Steve Clarkson Dreammaker


Young QB’s starting to train and develop always need to refine their throwing mechanics. However, getting started throwing the football the right way will help shorten the road towards a well rounded skill set and ensures that our students get the most from our quarterback camps and from our qb training.

We asked Steve Clarkson to give us some tips on the first part of our “How To Throw A Football” series. In this installment we begin with the first things first and discuss how to grip a football to throw an accurate and tight spiral.

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how to throw a football

1. Grip the ball correctly. This means placing your pointer finger past the white stripe on a straight line from your arm and keeping your middle and ring finger over the threads, ideally at the first joint of the finger. The pinkie finger should just touch the threads of the ball. Keep in mind that different hands sizes will impact the placement of your fingers on the ball as seen in the examples below.

gripping the football

2. Start the arm motion keeping a straight line from your elbow to the end of our pointer finger. In order to create a balanced motion and to best use the power of your entire body, keep your non throwing arm out in front of you. This will help with both accuracy and power and is a fundamental of throwing mechanics.

releasing the football

3. Starting with a strong foundation in your legs, drive the ball through with a high release and quickly turn your thumb towards the opposite pocket. Make sure your elbow stays in front of your shoulder to create a powerful transition and to lower the risk of shoulder injury.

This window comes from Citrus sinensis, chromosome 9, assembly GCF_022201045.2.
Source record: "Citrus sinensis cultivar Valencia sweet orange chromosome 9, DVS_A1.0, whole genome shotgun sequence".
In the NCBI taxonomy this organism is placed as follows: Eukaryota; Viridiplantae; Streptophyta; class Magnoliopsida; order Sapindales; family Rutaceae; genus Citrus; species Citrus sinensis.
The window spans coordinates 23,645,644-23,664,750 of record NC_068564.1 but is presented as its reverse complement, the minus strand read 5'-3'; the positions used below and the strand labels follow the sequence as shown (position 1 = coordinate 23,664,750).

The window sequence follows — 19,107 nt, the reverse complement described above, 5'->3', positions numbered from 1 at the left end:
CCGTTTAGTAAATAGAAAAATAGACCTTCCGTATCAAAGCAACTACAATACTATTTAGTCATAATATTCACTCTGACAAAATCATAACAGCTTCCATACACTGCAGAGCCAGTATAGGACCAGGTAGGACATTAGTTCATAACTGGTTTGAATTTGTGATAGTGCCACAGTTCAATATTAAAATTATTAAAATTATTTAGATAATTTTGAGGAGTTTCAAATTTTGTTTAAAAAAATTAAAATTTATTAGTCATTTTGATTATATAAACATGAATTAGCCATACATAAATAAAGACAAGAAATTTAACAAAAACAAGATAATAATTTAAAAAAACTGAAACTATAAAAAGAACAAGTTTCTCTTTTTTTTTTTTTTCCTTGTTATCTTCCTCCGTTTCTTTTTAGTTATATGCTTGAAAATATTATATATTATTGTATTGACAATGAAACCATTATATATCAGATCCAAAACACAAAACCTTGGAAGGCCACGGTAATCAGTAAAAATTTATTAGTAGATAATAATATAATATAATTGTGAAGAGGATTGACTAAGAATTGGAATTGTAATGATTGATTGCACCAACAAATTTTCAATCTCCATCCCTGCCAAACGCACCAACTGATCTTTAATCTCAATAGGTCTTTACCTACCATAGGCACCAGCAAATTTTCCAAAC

football throw follow through

4. Follow through with your arm across your body. There are many quarterback drills that can help develop this arm motion. One that can be used during your warmup routine is throwing from your knees. This will help warm up the shoulder and the kinetic motion of the arm will naturally come across the body.


Coach's Transcript:

One of the biggest questions that I get is: “Coach, how I grip a football?”
Well, that will vary from kid to kid, but typically the smaller your hand the higher up on the ball that you will grip. Ideally what I tell my students is the seams on a football, much like a baseball if you’re going to throw curve, how you grip on the seams of the football matters.

I like to basically take my index finger, my wrist and forearm. I want to make sure that they are on a straight line. You’re going to roll down from the pinkie to index finger on a straight line, then turn the thumb over to the opposite pocket and you see my thumb is on the inside so I’m able to turn the ball over. This will send the ball out of your hand with a spiral keeping it on a strong and accurate trajectory towards your target.

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